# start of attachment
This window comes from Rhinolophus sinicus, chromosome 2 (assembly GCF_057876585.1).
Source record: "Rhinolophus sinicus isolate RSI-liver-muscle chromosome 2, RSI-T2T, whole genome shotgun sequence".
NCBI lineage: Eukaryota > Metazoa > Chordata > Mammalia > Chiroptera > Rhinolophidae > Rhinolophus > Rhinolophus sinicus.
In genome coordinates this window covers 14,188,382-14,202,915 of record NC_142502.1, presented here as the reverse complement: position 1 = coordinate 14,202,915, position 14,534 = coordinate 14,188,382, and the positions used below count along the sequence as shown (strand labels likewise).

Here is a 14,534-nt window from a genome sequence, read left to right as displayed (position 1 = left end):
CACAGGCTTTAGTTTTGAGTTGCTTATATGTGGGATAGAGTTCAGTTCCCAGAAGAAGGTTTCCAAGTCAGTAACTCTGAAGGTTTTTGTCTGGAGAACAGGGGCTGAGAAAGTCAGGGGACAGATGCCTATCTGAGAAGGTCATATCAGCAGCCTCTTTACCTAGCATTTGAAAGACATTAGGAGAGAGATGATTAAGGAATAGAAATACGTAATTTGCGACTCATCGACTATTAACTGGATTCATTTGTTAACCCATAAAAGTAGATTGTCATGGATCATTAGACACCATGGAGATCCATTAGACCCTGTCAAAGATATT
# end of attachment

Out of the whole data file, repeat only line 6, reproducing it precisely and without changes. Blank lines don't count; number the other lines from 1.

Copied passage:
CACAGGCTTTAGTTTTGAGTTGCTTATATGTGGGATAGAGTTCAGTTCCCAGAAGAAGGTTTCCAAGTCAGTAACTCTGAAGGTTTTTGTCTGGAGAACAGGGGCTGAGAAAGTCAGGGGACAGATGCCTATCTGAGAAGGTCATATCAGCAGCCTCTTTACCTAGCATTTGAAAGACATTAGGAGAGAGATGATTAAGGAATAGAAATACGTAATTTGCGACTCATCGACTATTAACTGGATTCATTTGTTAACCCATAAAAGTAGATTGTCATGGATCATTAGACACCATGGAGATCCATTAGACCCTGTCAAAGATATT